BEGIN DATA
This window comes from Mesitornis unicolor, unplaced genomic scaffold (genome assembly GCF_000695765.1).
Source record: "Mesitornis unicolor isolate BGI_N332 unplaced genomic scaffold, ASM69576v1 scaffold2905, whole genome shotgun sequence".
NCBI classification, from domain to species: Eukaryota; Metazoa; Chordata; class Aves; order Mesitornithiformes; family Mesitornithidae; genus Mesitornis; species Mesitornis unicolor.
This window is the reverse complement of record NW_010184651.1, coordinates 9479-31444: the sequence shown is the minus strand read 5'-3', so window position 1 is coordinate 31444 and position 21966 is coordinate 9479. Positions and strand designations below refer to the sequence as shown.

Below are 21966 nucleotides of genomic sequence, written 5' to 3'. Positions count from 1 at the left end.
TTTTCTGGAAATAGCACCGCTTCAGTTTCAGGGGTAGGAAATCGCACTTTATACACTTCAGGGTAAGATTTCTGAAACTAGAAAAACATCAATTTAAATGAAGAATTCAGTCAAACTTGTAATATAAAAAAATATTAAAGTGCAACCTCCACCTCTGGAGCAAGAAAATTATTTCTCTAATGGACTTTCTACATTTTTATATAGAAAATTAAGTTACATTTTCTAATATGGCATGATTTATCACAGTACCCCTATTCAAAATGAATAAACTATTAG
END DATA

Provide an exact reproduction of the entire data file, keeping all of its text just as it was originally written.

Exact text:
This window comes from Mesitornis unicolor, unplaced genomic scaffold (genome assembly GCF_000695765.1).
Source record: "Mesitornis unicolor isolate BGI_N332 unplaced genomic scaffold, ASM69576v1 scaffold2905, whole genome shotgun sequence".
NCBI classification, from domain to species: Eukaryota; Metazoa; Chordata; class Aves; order Mesitornithiformes; family Mesitornithidae; genus Mesitornis; species Mesitornis unicolor.
This window is the reverse complement of record NW_010184651.1, coordinates 9479-31444: the sequence shown is the minus strand read 5'-3', so window position 1 is coordinate 31444 and position 21966 is coordinate 9479. Positions and strand designations below refer to the sequence as shown.

Below are 21966 nucleotides of genomic sequence, written 5' to 3'. Positions count from 1 at the left end.
TTTTCTGGAAATAGCACCGCTTCAGTTTCAGGGGTAGGAAATCGCACTTTATACACTTCAGGGTAAGATTTCTGAAACTAGAAAAACATCAATTTAAATGAAGAATTCAGTCAAACTTGTAATATAAAAAAATATTAAAGTGCAACCTCCACCTCTGGAGCAAGAAAATTATTTCTCTAATGGACTTTCTACATTTTTATATAGAAAATTAAGTTACATTTTCTAATATGGCATGATTTATCACAGTACCCCTATTCAAAATGAATAAACTATTAG